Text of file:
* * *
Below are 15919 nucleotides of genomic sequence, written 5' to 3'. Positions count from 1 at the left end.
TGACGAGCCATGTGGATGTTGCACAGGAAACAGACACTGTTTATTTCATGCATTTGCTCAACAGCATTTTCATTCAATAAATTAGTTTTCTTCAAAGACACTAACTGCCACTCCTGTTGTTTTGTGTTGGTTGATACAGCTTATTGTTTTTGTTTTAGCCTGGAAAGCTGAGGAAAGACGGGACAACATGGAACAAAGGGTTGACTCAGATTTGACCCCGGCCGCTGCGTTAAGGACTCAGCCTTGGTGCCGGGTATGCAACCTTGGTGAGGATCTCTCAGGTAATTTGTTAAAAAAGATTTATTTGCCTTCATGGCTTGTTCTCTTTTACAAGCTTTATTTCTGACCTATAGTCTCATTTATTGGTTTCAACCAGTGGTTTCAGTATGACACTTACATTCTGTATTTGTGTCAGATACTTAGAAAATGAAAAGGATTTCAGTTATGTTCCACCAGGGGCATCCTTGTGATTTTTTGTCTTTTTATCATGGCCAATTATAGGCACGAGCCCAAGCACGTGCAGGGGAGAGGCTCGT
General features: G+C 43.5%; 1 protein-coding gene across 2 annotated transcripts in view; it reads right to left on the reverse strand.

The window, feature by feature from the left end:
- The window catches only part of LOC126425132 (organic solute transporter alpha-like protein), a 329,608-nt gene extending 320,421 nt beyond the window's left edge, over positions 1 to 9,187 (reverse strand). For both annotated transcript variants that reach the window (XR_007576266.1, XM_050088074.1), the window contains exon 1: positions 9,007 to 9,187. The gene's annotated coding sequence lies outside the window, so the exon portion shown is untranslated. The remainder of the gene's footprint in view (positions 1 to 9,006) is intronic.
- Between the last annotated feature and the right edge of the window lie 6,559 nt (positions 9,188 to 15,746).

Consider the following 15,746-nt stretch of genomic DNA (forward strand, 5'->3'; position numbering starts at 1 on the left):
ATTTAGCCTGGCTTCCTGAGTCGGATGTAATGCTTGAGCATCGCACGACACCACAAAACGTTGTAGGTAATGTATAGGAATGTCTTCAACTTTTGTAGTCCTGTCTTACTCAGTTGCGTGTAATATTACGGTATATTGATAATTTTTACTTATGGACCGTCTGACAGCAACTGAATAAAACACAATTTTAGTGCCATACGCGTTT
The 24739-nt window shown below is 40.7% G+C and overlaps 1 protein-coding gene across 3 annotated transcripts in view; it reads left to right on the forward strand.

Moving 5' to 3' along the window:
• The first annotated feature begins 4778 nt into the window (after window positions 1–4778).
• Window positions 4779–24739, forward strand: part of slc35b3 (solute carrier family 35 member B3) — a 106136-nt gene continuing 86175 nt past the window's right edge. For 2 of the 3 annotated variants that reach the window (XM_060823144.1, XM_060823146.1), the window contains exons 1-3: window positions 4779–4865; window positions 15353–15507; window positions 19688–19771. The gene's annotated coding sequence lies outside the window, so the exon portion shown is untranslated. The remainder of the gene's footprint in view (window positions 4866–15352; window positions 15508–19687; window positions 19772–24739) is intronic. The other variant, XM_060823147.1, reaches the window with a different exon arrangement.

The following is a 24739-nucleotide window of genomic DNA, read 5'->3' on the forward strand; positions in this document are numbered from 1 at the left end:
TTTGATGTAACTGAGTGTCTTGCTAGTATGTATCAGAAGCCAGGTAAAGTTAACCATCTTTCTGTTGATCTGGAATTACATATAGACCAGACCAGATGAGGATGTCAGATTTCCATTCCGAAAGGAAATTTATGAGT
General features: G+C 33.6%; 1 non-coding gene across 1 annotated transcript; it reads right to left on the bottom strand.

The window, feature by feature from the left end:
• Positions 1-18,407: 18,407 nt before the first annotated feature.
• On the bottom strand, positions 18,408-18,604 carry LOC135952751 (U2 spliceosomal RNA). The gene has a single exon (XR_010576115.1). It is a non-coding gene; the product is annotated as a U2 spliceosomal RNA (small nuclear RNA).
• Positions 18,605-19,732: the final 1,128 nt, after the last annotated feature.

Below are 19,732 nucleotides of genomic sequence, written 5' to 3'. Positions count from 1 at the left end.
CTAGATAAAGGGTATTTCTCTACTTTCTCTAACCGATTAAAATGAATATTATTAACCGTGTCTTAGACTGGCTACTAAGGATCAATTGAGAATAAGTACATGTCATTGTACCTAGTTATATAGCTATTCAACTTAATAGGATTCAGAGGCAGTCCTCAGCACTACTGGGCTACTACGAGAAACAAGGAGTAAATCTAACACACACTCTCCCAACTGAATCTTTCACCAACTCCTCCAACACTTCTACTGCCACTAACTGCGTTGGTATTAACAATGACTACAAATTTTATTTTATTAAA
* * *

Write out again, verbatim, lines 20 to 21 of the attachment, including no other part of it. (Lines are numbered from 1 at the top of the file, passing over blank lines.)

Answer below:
Below are 19,732 nucleotides of genomic sequence, written 5' to 3'. Positions count from 1 at the left end.
CTAGATAAAGGGTATTTCTCTACTTTCTCTAACCGATTAAAATGAATATTATTAACCGTGTCTTAGACTGGCTACTAAGGATCAATTGAGAATAAGTACATGTCATTGTACCTAGTTATATAGCTATTCAACTTAATAGGATTCAGAGGCAGTCCTCAGCACTACTGGGCTACTACGAGAAACAAGGAGTAAATCTAACACACACTCTCCCAACTGAATCTTTCACCAACTCCTCCAACACTTCTACTGCCACTAACTGCGTTGGTATTAACAATGACTACAAATTTTATTTTATTAAA